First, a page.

Red tape tangles South Africa’s economic growth, falling behind in the race for prosperity

In a world where economic freedom leads to prosperous outcomes, South Africa finds itself lagging behind. Ranked 99th globally in the Economic Freedom of the World Index Report of 2022, the country faces numerous hurdles for entrepreneurs. Comparisons with neighboring African nations such as Botswana, Uganda, Kenya, and Rwanda reveal that South Africa’s economy is less free, hindering investment and growth. The consequences are evident in the World Bank’s growth projections for Sub-Saharan Africa, where South Africa falls behind its counterparts. With cumbersome red tape and limited market freedom, the government’s failure to address regulatory obstacles inhibits commerce and stifles wealth creation. The urgent need for embracing freedom in commerce becomes evident if South Africans are to break free from their current economic stagnation.


Economic Freedom and Prosperity

By Zakhele Mthembu*

There are multiple indices that speak to the results of having a free economy, or one wherein doing business is easy as is possible. Yet with such overwhelming evidence, South Africa seems intent on putting as many hurdles in the road for entrepreneurs as is possible.

According to data from the Economic Freedom of the World Index Report of 2022, South Africa ranks 99th globally when the freedom of our economy is measured against others. This means there are 98 other jurisdictions wherein investment for those who have the capital to do so is likely to meet better returns given the minimal interference of the state (freedom) in doing business there.

The Index considered things like business regulations, as well as labour regulations, among institutional measures like the size of the government, the soundness of the monetary system (the degree to which the central bank of a country takes inflationary actions), and the legal system, as well as private property protections. African countries like our neighbours Botswana (49th) and the Great Lakes region nations of Uganda (60th), Kenya (78th), and Rwanda(81st) ranked above South Africa in having freer economies.

Data from the Ease of Doing Business Index done by take-profit.org confirm that doing business and thus generating wealth is easier in other African countries, with Botswana, Uganda, and Kenya ranking above South Africa in that index too.

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The consequences of an environment of a restrictive and interventionist state in markets, are decreased growth. This is shown in the past and projected growth rates for Sub-Saharan Africa released by the World Bank in its April 2023 issue of Africa’s Pulse. The economic growth data and projection of the World Bank in the publication puts South Africa’s rate of growth well below the African countries mentioned above, as well as many others.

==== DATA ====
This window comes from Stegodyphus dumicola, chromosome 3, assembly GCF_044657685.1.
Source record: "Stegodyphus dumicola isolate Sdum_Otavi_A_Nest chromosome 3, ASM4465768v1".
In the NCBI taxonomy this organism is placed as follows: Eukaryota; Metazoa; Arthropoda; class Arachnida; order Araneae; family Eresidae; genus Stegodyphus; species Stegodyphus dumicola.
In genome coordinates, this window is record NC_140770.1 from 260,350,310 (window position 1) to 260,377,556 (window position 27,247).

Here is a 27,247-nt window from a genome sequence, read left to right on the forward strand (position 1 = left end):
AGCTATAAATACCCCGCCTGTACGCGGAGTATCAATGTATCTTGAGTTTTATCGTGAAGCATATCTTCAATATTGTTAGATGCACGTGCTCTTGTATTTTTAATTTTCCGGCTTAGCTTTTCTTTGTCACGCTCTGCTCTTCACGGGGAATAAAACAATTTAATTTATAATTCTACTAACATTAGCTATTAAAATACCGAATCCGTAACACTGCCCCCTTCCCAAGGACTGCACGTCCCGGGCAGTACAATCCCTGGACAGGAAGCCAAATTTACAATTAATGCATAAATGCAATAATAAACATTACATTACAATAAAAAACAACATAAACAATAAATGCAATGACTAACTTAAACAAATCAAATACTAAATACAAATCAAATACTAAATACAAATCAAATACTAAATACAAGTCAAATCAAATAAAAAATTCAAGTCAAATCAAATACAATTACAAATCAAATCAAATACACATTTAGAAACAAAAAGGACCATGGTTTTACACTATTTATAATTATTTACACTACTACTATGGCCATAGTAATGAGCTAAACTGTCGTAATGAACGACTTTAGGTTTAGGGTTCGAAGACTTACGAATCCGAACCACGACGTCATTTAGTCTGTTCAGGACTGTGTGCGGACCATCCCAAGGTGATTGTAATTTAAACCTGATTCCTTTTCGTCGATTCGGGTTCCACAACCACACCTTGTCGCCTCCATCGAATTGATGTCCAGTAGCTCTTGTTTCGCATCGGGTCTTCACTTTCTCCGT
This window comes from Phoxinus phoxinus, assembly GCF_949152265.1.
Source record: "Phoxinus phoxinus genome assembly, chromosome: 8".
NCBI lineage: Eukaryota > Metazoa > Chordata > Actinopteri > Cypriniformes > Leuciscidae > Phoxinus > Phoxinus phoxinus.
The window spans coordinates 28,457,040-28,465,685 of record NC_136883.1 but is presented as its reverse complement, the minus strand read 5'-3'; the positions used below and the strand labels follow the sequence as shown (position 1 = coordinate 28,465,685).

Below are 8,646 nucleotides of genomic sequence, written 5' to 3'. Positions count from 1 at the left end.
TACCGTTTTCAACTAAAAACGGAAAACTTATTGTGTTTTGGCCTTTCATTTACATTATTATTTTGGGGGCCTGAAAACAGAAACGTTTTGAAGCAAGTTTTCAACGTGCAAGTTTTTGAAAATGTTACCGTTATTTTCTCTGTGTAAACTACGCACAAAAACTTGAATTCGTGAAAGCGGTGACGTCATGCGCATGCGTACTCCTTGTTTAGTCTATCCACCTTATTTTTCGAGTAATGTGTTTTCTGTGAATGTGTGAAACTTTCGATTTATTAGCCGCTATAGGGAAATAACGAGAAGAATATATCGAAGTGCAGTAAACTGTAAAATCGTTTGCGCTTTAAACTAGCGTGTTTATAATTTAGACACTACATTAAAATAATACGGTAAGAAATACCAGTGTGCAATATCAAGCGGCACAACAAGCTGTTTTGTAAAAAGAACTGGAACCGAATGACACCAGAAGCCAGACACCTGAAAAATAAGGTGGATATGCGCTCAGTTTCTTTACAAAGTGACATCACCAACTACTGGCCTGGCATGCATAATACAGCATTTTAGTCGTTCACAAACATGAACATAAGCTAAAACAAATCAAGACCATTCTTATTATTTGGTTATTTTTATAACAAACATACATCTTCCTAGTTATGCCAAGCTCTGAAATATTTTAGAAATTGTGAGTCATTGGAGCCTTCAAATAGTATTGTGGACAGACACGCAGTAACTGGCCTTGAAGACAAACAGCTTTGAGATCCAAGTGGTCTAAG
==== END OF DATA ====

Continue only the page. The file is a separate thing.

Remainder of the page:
The reason for drawing comparisons between South Africa and other African countries is not due to a sense of South African exceptionalism that is seemingly not being exemplified currently. Rather it is to show that policies have consequences. Things such as secure private property rights, the Rule of Law, freedom in the market, and decreased governmental role in people’s lives, matter.

The use of data sometimes clouds a lot of people’s minds to the substantive point being made.The point being made here is that a commitment by those in power irrespective of their ideological inclinations, (Number 1 in the Economic Freedom Index is the Chinese Communist Party controlled Hong Kong Semi-Autonomous Region) to free markets, is a necessity if prosperity is to become a reality for Africans.

The recent comments made by the CEO of Chinese firm Zijin Mining about the red tape of South Africa being bad in contrast to other countries like the Democratic Republic of Congo, should come as no surprise. The presidency’s Red Tape Reduction team has delivered nothing but platitudes.

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In its report to parliament in November last year, the Red Tape Reduction program identified mining licensing, what the CEO of Zijin Mining was decrying in his comments, as one of its focus areas. Nearly 6 months later and the problem clearly is still not addressed. The presidency should not get credit for the institution of the program when the executive it heads still does nothing about fixing the problems identified by it.

The issue of regulatory hurdles that are put in front of businesses is one that is wholly within the ambit of the government to solve. Yet South Africa persists with a state that is intent on making it extremely difficult to partake in commerce within its borders. It is an indictment on political leaders and the people who elect them that something integral to wealth building like the freedom to do business is inhibited by an institution that is supposed to enhance and safeguard it.

There are consequences for economic policies. Countries like Botswana will reap the consequences of policies that better enable doing business, chief among those fruits being the improvement of the quality of life for its citizens. Meanwhile South Africa will reap the decrease in standard of living caused by a low to no growth economy like ours since our policies, and general governance, make doing business harder rather than easier.

Freedom in commerce is an idea South Africans must embrace if they are to offramp from the road of serfdom they have been on for a while now.

*Author: Zakhele Mthembu BA Law LLB (Wits) is a legal researcher at the Free Market Foundation. The views expressed in the article are the author’s and not necessarily shared by the members of the Foundation.

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